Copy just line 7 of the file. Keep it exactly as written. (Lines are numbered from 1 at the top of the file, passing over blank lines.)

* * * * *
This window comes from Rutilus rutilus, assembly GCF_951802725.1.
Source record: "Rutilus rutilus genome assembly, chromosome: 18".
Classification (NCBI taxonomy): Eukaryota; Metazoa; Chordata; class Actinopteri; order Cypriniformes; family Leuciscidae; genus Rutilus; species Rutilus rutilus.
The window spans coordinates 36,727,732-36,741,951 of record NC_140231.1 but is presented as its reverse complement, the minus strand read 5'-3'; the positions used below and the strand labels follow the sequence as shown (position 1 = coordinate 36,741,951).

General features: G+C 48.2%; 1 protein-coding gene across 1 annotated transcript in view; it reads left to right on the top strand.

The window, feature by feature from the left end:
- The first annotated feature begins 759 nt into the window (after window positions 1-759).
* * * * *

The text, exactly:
- The first annotated feature begins 759 nt into the window (after window positions 1-759).